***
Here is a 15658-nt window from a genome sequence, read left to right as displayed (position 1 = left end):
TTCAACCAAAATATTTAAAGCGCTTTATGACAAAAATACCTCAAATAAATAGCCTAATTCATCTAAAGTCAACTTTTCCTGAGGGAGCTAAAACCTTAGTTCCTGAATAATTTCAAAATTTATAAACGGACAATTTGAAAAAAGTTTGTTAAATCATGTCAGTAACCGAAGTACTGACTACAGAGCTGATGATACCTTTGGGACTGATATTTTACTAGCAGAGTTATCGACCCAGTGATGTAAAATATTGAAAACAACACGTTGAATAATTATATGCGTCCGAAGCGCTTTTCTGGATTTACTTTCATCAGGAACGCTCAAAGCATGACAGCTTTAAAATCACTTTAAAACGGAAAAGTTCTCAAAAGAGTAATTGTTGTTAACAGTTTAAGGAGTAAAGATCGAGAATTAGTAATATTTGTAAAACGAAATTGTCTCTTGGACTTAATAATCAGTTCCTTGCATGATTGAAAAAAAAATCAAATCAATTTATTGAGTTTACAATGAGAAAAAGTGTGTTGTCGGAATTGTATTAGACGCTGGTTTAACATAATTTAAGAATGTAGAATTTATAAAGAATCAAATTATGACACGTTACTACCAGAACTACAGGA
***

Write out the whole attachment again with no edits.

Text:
Here is a 15658-nt window from a genome sequence, read left to right as displayed (position 1 = left end):
TTCAACCAAAATATTTAAAGCGCTTTATGACAAAAATACCTCAAATAAATAGCCTAATTCATCTAAAGTCAACTTTTCCTGAGGGAGCTAAAACCTTAGTTCCTGAATAATTTCAAAATTTATAAACGGACAATTTGAAAAAAGTTTGTTAAATCATGTCAGTAACCGAAGTACTGACTACAGAGCTGATGATACCTTTGGGACTGATATTTTACTAGCAGAGTTATCGACCCAGTGATGTAAAATATTGAAAACAACACGTTGAATAATTATATGCGTCCGAAGCGCTTTTCTGGATTTACTTTCATCAGGAACGCTCAAAGCATGACAGCTTTAAAATCACTTTAAAACGGAAAAGTTCTCAAAAGAGTAATTGTTGTTAACAGTTTAAGGAGTAAAGATCGAGAATTAGTAATATTTGTAAAACGAAATTGTCTCTTGGACTTAATAATCAGTTCCTTGCATGATTGAAAAAAAAATCAAATCAATTTATTGAGTTTACAATGAGAAAAAGTGTGTTGTCGGAATTGTATTAGACGCTGGTTTAACATAATTTAAGAATGTAGAATTTATAAAGAATCAAATTATGACACGTTACTACCAGAACTACAGGA